Puget Sound North
North Puget Sound is one of the best places to fish in the state. All of the runs coming to the south Puget Sound must, of course, pass through north Puget Sound waters first. This is your first chance to intercept them. Select a region to learn more:
- Double Bluff and Useless Bay
- Elliott Bay
- Lake Washington
- Oak Bay
- Point No Point and Pilot Point
- Possession Point
- Port Townsend
- Tulalip Bay
Double Bluff and Useless Bay
Double Bluff is best fished on the incoming tide, trolling west to east. Try to stay in 70 to 90 ft. of water. A little tricky, as the drop off is quite steep.
The bait in this area is usually predominately herring, so bigger lures and bait are called for in this spot. The Silver Horde 5” plug works well here. Fish your plugs 35-ft. to 50- ft. behind your release clip. Touch your plugs or lures up with Smelly Jelly
Flashers and #35 Gold Squid also work well here. While herring will also work you may have trouble keeping dogfish off your hook.
If you are fishing for winter Blackmouth and have a third rod out, try trolling with a Pirate Color Hot Shot or Wiggle Wart Steelhead Plug. During the winter months, its not uncommon to pick up a Steelhead here.
In the fall, this is a deadly combination for Coho. Fish your Hot Shot about 30-ft. behind your boat in the early dawn hours and drop it back about 85-ft. after the sun is on the water.
Useless Bay can be fished on either tide. Follow the 90-ft. to 120-ft. shelf. This is primarily a Blackmouth or Chinook area. Don’t be surprised if you pick up a Halibut in this area.
A pocket surrounded by shallow flats. This area is usually good for a fish or two for the dedicated moocher or jigger.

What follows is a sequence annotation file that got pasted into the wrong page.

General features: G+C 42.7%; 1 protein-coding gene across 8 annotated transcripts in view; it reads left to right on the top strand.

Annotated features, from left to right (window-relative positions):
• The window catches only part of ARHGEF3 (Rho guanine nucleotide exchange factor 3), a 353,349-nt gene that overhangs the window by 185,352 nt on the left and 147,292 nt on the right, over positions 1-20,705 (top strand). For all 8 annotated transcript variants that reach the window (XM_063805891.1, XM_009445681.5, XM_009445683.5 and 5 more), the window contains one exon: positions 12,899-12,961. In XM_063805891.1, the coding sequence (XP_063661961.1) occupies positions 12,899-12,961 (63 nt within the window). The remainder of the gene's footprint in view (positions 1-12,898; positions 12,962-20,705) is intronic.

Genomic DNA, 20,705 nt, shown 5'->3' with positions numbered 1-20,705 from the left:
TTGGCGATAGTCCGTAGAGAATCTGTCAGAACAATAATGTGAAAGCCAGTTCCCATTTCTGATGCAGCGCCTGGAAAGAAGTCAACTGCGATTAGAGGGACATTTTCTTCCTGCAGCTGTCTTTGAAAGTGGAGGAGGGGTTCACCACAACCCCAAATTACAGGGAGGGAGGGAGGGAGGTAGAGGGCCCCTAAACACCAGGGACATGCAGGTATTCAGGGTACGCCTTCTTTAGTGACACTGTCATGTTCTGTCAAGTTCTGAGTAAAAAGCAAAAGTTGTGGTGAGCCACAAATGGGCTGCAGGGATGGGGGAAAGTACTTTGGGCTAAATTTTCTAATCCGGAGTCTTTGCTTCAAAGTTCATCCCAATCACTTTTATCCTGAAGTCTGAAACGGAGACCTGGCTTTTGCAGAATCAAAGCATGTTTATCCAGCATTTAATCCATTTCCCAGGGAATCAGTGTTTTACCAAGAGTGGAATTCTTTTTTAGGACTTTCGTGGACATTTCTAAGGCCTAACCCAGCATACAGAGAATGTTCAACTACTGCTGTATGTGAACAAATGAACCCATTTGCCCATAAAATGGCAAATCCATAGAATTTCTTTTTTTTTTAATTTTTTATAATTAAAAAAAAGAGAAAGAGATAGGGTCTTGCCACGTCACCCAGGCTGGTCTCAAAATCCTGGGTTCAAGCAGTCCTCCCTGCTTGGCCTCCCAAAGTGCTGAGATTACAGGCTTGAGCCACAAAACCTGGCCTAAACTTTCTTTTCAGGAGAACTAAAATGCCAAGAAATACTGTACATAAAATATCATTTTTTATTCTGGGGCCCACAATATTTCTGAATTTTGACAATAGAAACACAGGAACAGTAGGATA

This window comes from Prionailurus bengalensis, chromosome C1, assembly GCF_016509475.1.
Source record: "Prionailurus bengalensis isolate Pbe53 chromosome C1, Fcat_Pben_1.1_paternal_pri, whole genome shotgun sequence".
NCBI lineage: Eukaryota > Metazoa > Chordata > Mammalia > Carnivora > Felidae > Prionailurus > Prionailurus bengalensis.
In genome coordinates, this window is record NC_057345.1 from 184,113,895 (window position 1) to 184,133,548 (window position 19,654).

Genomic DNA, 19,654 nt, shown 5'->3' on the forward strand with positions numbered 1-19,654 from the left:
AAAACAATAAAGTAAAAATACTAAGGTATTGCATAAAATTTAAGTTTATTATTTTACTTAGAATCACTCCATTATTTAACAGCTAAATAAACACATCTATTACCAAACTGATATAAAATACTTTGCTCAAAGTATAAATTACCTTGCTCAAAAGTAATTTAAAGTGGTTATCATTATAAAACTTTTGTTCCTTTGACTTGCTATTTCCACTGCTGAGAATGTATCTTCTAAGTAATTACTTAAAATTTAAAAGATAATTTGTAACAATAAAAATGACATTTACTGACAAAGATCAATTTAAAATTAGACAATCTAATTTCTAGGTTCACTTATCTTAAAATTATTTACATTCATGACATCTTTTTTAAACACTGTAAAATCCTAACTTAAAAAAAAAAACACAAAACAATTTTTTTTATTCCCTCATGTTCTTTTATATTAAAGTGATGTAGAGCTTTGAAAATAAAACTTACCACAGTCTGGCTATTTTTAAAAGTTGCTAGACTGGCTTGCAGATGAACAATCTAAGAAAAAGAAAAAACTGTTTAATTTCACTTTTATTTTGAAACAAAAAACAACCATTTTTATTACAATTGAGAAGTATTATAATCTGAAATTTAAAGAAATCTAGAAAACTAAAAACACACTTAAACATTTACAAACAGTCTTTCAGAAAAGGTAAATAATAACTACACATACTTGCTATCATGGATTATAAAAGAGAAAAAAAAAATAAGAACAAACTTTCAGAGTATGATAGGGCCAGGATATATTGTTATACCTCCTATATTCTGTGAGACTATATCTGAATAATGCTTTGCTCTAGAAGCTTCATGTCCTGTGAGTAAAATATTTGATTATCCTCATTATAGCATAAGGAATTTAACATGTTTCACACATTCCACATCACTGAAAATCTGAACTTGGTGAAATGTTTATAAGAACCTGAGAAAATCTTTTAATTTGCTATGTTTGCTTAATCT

Indian Point is not much of a point. This is an area where the fall Coho passing Bush Pt. and Double Bluff gather before moving onto Possession Bar. Fish the rips for Coho. The Silver Horde Coho Killer and the above mentioned steelhead plugs work well here. Troll as fast as your gear will allow.
Summer Chinook return in good numbers to the Duwamish River and its tributaries. Winter blackmouth (if bait is present) are usually in the bay in good numbers from November through March. Coho fishing usually is a little slower than other areas in Puget Sound. Coho return in good numbers but are not always aggressive biters.
All fishing within Elliott Bay is controlled by the seasons set by the Department of Fish and Wildlife, and of course tribal netting. Therefore, read your regulations and pray the tribal fishermen haven’t cleaned out the bay the night before you fish.
Winter blackmouth fishermen also have the opportunity to participate in one of the most unique salmon derbies anywhere. The Tengu Derby is the oldest derby in Washington and open to moochers only. This is appropriate, as Elliott Bay is where the word moochers originated.
While the areas to fish in Elliott Bay remain for the most part the same, terminal tackle changes with the salmon runs and bait size. Here are some guidelines:
The spawning Chinook usually begin arriving in June and by July they are there in good numbers. By August 15th, most Chinook are already in the Duwamish and catch rates drop dramatically.
Bait: of course, is always good. Artificial lures work exceptionally well, as the Chinook are usually off the bite and respond to lures that tend to agitate them.
Plugs: Silver Horde 5 Rattle Plugs fished 32 to 50 feet behind your release clip are always a good choice. Pearl White and Glo Green Plugs are the best.
Squid: Silver Horde #35 Squid fished 42 to 44 inches behind a flasher with your top hook tipped with a herring teaser is very effective.
Spoons: Spoons are perhaps the easiest and one of the most productive lures for Elliott Bay. The Sonic Edge spoon in any of the glo colors fished 48 behind a flasher will do the trick.
All of the above artificial lures should be smeared with Smelly Jelly, herring or shrimp scents, or a favorite, Special Mix.
Resident Coho are usually in the area from June until October. These are first caught in the fishery as one to three pounders in July and by September have reached the six to eight pound range.
Ocean Coho usually start returning about mid-September and the size ranges from 8 pounds to 15 pounds, with a few larger.